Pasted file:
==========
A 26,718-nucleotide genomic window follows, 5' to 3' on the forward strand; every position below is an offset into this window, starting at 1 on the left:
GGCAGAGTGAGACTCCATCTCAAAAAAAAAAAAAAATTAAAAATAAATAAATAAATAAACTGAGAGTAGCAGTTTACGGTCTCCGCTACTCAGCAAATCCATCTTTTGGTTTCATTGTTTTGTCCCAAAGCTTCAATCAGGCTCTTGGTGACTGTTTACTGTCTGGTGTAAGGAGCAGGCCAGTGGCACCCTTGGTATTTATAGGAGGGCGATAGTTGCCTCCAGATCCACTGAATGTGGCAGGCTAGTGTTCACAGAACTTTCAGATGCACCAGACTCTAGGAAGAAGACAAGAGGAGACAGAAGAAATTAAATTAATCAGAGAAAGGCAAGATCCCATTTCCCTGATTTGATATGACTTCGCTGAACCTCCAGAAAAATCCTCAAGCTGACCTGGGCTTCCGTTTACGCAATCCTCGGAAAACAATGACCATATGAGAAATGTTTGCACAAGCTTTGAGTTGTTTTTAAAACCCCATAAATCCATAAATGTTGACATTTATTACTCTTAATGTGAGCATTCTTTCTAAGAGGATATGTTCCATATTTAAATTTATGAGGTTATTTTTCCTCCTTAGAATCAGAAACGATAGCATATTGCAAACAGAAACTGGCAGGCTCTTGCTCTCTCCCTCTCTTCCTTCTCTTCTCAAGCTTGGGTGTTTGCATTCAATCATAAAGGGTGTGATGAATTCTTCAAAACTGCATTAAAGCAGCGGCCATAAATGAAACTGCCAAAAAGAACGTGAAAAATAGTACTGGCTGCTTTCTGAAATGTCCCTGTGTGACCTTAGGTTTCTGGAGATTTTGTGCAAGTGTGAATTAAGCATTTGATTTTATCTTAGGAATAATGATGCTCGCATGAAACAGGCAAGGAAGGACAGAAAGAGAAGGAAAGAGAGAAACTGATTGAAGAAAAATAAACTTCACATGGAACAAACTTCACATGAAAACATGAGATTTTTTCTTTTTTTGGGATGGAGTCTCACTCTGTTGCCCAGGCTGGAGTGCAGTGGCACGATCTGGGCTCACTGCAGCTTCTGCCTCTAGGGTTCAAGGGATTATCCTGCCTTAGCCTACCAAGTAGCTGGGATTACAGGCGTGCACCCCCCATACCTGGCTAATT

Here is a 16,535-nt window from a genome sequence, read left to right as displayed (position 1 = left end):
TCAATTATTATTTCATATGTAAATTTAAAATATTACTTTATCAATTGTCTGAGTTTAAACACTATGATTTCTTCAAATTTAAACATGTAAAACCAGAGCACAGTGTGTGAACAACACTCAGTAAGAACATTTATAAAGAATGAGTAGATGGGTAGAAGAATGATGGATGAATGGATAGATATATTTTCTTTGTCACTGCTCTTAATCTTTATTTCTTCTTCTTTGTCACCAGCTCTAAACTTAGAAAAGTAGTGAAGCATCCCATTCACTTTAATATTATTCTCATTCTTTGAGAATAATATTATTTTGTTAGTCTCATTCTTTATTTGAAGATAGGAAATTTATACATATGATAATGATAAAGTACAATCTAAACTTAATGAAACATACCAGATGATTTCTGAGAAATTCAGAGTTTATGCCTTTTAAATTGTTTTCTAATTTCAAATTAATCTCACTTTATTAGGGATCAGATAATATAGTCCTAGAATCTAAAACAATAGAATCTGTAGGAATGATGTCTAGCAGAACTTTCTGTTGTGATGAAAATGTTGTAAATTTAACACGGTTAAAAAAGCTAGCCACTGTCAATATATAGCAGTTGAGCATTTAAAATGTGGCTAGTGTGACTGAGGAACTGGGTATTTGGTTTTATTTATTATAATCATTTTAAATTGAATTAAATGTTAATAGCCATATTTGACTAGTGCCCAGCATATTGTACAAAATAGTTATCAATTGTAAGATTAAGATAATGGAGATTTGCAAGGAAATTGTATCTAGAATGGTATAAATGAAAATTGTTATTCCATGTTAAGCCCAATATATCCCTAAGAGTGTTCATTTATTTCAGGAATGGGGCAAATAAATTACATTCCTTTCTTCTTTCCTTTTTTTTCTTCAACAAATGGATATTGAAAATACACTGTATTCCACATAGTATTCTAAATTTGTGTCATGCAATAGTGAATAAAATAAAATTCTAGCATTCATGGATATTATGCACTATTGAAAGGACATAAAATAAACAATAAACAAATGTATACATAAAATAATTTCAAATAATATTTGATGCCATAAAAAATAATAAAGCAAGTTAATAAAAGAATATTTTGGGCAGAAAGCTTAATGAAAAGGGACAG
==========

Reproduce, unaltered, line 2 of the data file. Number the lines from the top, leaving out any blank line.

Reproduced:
GGCAGAGTGAGACTCCATCTCAAAAAAAAAAAAAAATTAAAAATAAATAAATAAATAAACTGAGAGTAGCAGTTTACGGTCTCCGCTACTCAGCAAATCCATCTTTTGGTTTCATTGTTTTGTCCCAAAGCTTCAATCAGGCTCTTGGTGACTGTTTACTGTCTGGTGTAAGGAGCAGGCCAGTGGCACCCTTGGTATTTATAGGAGGGCGATAGTTGCCTCCAGATCCACTGAATGTGGCAGGCTAGTGTTCACAGAACTTTCAGATGCACCAGACTCTAGGAAGAAGACAAGAGGAGACAGAAGAAATTAAATTAATCAGAGAAAGGCAAGATCCCATTTCCCTGATTTGATATGACTTCGCTGAACCTCCAGAAAAATCCTCAAGCTGACCTGGGCTTCCGTTTACGCAATCCTCGGAAAACAATGACCATATGAGAAATGTTTGCACAAGCTTTGAGTTGTTTTTAAAACCCCATAAATCCATAAATGTTGACATTTATTACTCTTAATGTGAGCATTCTTTCTAAGAGGATATGTTCCATATTTAAATTTATGAGGTTATTTTTCCTCCTTAGAATCAGAAACGATAGCATATTGCAAACAGAAACTGGCAGGCTCTTGCTCTCTCCCTCTCTTCCTTCTCTTCTCAAGCTTGGGTGTTTGCATTCAATCATAAAGGGTGTGATGAATTCTTCAAAACTGCATTAAAGCAGCGGCCATAAATGAAACTGCCAAAAAGAACGTGAAAAATAGTACTGGCTGCTTTCTGAAATGTCCCTGTGTGACCTTAGGTTTCTGGAGATTTTGTGCAAGTGTGAATTAAGCATTTGATTTTATCTTAGGAATAATGATGCTCGCATGAAACAGGCAAGGAAGGACAGAAAGAGAAGGAAAGAGAGAAACTGATTGAAGAAAAATAAACTTCACATGGAACAAACTTCACATGAAAACATGAGATTTTTTCTTTTTTTGGGATGGAGTCTCACTCTGTTGCCCAGGCTGGAGTGCAGTGGCACGATCTGGGCTCACTGCAGCTTCTGCCTCTAGGGTTCAAGGGATTATCCTGCCTTAGCCTACCAAGTAGCTGGGATTACAGGCGTGCACCCCCCATACCTGGCTAATT